DFW Music News

Josh Baish Says Rubber Gloves Will Likely Be Left to Developers After It Closes

Josh Baish is still in shock about having to close Rubber Gloves Rehearsal Studios. The Denton music venue, which he's owned and operated since 1997 — virtually all of his adult life — has been his life's work. But with his divorce from his ex-wife finalized on Monday, Gloves unexpectedly became "a casualty of [his] divorce."

"When I woke up that morning, if you'd told me I would have to make the decision to close Rubber Gloves, I would never have believed you. It's incredibly shocking," Baish says, speaking over the phone. He says the news left him "numb." "I was backed into a corner. It came down to time with my girls, so I would have to make a tough decision."

Baish's marriage had only lasted a little over a year, but from it he has twin three-year-old daughters. "They're everything to me," he says, and ultimately they were the driving force in his decision to have to close Gloves.

While a post to the venue's Facebook page on Wednesday morning suggested the closure would be "for good (tentatively)," it seems likely that the move will be a permanent one.

"I have to move; I have to get a new house; I have to get a new car. My life is starting over, essentially," Baish says. Just about all that he has at this point is the property that Gloves sits on, which has "skyrocketed in value" since he bought it as a 22 year old. "I have to do what's going to be best for me and my daughters. I don't want to sell the property because it's all I have."

Baish met with his real estate agent yesterday, and while plans are still developing, they seem to be heading in one direction: "It's sad, but I'm probably going to wind up leasing to a developer and I don't know what the fuck they're going to put there."
So Gloves is likely going to be gone for good come June 5, when Baish says he'll be shutting the lights off. It's a particularly bitter pill for him to swallow, given that he feels business was on the upswing.

"We had our most successful month this February that we've had in 20 years," he says, ruefully. In particular, he credits the additions of booker Garrett Gravley (whom Baish describes as a "wunderkind") and Parker Lawson as injecting fresh blood into the venue. "This was another golden age, if I could use such a term, of Rubber Gloves — there was no doubt. The staff, everything was gelling. We were moving forward."

Gloves leaves behind a legacy of great shows that spanned genres and, at this point, generations of fans and musicians. "I never considered it a punk venue," Baish says, referring to the fact that, despite its reputation as a grungy place with a DIY spirit, it booked bands across the board. Rapper Astronautalis' shows there were as memorable, and as frequent, as a punk band like Riverboat Gamblers — two acts inextricably linked with Gloves.

"We were never going to change who we were," Baish says. "That was really important to me. And I'm really proud of that. We never sold out, we never changed who we were."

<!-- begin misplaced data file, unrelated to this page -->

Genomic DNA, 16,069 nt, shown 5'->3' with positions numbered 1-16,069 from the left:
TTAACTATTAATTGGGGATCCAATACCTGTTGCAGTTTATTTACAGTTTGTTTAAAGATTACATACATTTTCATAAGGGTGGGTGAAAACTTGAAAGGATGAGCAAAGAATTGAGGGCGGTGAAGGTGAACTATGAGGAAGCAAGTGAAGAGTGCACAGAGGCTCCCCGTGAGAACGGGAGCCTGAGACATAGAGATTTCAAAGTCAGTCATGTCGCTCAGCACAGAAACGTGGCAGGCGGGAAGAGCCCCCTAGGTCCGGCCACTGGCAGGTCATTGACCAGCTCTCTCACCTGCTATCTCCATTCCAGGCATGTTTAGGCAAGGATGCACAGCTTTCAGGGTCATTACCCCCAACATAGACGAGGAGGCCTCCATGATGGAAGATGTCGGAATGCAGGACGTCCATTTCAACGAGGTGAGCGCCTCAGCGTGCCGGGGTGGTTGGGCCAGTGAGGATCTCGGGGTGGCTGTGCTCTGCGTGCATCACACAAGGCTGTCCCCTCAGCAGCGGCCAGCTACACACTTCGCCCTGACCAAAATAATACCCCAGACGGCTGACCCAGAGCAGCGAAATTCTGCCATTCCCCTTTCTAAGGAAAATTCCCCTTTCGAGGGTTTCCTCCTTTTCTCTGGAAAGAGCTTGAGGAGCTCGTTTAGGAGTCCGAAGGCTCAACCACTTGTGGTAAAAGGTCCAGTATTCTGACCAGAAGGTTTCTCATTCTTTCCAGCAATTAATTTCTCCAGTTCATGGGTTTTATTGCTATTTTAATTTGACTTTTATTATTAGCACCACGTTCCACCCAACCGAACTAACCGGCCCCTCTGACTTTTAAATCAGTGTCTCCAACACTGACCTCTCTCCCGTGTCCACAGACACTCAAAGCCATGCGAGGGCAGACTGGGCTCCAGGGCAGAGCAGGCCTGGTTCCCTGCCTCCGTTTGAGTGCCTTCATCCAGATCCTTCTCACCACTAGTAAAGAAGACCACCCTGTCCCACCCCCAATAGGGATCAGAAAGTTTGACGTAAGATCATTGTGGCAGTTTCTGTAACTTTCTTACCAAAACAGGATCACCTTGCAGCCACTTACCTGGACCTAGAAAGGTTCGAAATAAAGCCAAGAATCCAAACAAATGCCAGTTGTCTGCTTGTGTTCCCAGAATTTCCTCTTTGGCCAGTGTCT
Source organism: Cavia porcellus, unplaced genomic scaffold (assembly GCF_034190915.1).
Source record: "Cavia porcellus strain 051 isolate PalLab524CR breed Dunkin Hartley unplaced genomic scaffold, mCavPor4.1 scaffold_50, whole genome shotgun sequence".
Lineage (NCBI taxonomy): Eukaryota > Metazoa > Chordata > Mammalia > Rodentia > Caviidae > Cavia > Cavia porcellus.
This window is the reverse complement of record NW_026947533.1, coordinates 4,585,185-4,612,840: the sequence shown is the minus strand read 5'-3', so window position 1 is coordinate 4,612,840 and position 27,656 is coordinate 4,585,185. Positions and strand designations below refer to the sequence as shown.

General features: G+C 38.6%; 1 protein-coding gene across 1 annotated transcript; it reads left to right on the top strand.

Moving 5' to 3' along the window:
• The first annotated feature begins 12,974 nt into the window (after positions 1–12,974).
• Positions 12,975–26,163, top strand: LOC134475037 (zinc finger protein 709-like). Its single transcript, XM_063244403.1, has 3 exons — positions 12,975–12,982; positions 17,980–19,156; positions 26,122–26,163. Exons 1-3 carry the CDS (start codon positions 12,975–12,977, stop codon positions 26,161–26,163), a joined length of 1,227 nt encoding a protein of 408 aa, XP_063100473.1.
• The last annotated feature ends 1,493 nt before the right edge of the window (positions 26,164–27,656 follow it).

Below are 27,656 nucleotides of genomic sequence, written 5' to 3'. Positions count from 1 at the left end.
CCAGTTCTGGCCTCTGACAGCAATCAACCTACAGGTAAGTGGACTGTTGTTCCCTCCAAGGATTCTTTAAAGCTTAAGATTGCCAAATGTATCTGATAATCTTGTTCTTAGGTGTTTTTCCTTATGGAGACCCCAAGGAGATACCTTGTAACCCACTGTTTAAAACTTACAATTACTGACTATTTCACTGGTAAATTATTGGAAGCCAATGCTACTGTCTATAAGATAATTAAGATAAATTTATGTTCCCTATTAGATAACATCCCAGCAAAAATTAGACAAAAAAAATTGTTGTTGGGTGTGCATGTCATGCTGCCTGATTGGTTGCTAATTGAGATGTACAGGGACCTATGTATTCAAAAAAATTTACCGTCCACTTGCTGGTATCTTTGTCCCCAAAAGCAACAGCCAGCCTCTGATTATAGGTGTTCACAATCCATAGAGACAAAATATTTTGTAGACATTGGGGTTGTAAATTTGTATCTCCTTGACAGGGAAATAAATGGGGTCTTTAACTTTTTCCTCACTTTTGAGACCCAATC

Baish acknowledges that, amidst the increasing property values, Gloves never would've survived this long had he not owned the property. He says that the many renovations he'd hoped to undertake — including reopening the kitchen and outdoor stage, which "would've cost hundreds of thousands of dollars" — were necessary "in order to compete" and simply hope to turn a profit.
While it was ultimately Baish's divorce that spelled the end of Gloves, what may be even more important is what its loss will mean to the future of music in Denton. Already this year, the city has lost one of its long-running venues, Hailey's Club. This is an even bigger blow. Baish doesn't mince his words on that front.

"Denton [is] changing and it's changing at a scary pace," he says. "Now you see people who, the money comes first. It's just sad to see. Dan's [Silver Leaf] is the only other venue that matters in town and the only other place that's done it almost as long — if not longer, in different forms." He pauses, as though to give a shrug or throw up his hands. "I hope somebody will come along and carry the torch. I've done my time and I don't have a say in that any more."

As for what Baish will do after Gloves has closed, he has no idea. "What the fuck am I going to do? This is my reality," he says. "I don't have a college degree. This is all I know."

It's possible that, once he's back on his feet, Baish will find his way back into the music scene. "I've already had people reaching out wanting to open something with them or go in with them [on it]. The response has been overwhelming," he says. "Somewhere down the line, yeah, sure, why not. But right now, I got to put my life back together."

Whether Baish gets back into the business or not, music is in his DNA. That's what's driven Gloves all these years, and made it the institution that it's been for so long.

"I'm still the kid making mixtapes who fucking loves music," Baish says, excitedly, the memories appearing to relieve some of the pressure. "Having bands I personally love play at Rubber Gloves, and forming friendships with these people, that was never lost on me. I'm still that giddy fanboy kid, hanging out with his favorite musicians and favorite bands."
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Jeff Gage
Contact: Jeff Gage